TR Member Perks!

Earlier this year, Brendan Eich announced the launch of a new ad-replacing browser called Brave. Eich believes that at least some people who use ad-blockers would tolerate ads if they were less intrusive, less bloated, and didn’t spread viruses. A core feature of Brave is an ad-replacement scheme that removes bloated and dangerous ads and puts better ads in their place. However, it’s exactly this ad-replacement feature that is now getting Brave into trouble. A group of 17 newspapers has sent a cease-and-desist letter to Eich, regarding Brave’s ad-replacement. The list of companies includes some big names, including the publishers of the New York Times and the Wall Street Journal.

The letter states that Brave’s replacement of the publisher’s ads with its own is indistinguishable from stealing and republishing content. The letter also explicitly rejects Brave’s plan to pay publisher’s a portion of the revenue from the replaced ads. It states that such an arrangement, “cannot begin to compensate us for the loss of our ability to fund our work by displaying our own advertising.”

The final paragraph spells out the three claims being made against Brave. The first is copyright infringement. The letter states that the ad-replacement violates the copyright act, and the publishers reserve the right to seek statutory damages up $150,000 per work. Brave is also accused of Trademark violations, for using the distinctive marks of the newspapers in order to sell its own advertisements. Finally, Brave is accused of breach of contract, because ad-replacement violates the terms of use that the publishers set for anyone using their websites.

Brave responded to the newspapers in a lengthy reply sent to Computerworld. The company argues that it is not liable because it does not actually republish content as the newspapers claim. The statement reads, “Browsers can block, rearrange, mash-up and otherwise make use of any content from any source. If it were the case that Brave’s browsers perform ‘republication,’ then so too does Safari’s Reader mode, and the same goes for any ad-blocker-equipped browser, or the Links text-only browser, or screen readers for the visually impaired. We sympathize with publishers concerned about the damage that pure ad blockers do to their ability to pay their bills via advertising revenue. However, this problem long pre-dates Brave.”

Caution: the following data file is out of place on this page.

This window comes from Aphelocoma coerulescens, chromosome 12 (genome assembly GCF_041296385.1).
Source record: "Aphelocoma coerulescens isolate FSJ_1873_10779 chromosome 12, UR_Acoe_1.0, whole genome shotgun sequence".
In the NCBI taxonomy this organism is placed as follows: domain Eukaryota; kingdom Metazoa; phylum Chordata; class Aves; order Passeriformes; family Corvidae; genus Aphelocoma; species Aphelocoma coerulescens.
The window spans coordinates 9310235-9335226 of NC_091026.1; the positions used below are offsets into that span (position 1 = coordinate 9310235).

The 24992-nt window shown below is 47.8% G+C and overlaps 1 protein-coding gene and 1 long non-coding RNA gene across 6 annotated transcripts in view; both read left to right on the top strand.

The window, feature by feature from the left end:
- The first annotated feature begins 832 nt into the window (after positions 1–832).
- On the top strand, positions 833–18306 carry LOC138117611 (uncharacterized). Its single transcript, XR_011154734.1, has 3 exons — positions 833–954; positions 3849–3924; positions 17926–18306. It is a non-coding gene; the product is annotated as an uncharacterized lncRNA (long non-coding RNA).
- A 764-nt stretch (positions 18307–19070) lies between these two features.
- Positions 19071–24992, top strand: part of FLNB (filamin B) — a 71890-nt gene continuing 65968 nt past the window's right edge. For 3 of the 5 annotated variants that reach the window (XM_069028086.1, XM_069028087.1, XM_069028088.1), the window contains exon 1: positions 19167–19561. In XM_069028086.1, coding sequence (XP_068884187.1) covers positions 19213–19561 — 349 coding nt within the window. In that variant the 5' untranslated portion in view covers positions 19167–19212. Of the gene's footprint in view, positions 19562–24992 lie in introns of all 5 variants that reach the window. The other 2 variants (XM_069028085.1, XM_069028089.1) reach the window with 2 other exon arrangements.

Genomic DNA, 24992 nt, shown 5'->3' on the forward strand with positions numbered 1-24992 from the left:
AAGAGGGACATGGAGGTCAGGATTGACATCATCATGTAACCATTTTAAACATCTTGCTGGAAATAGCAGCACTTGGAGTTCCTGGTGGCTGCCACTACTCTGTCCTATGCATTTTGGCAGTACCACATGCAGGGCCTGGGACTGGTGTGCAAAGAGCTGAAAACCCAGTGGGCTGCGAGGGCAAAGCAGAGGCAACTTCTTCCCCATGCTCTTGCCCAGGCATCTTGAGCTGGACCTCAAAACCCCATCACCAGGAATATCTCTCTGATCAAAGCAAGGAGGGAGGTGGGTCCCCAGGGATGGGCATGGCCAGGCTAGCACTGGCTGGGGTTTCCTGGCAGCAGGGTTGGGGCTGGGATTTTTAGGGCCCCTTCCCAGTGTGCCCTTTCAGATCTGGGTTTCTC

Brave also claims that this is the beginning of a war on ad-blockers. “Make no mistake: this NAA letter is the first shot in a war on all ad-blockers, not just on Brave,” the company stated, “We will fight alongside all citizens of the Internet who deserve and demand a better deal than they are getting from today’s increasingly abusive approach to web advertising.” However, this statement flies in the face of evidence that there has already been a war on ad-blocking for some time. Several sites already block users from reading their articles if an ad-blocker is detected. There have also been numerous lawsuits against Adblock Plus in Germany.

Is Brave breaking the law by replacing ads with its own? Leave your comments below.

Max Michael

Senior Writer

I’m a technology reporter located near the Innovation District of Kitchener-Waterloo, Ontario.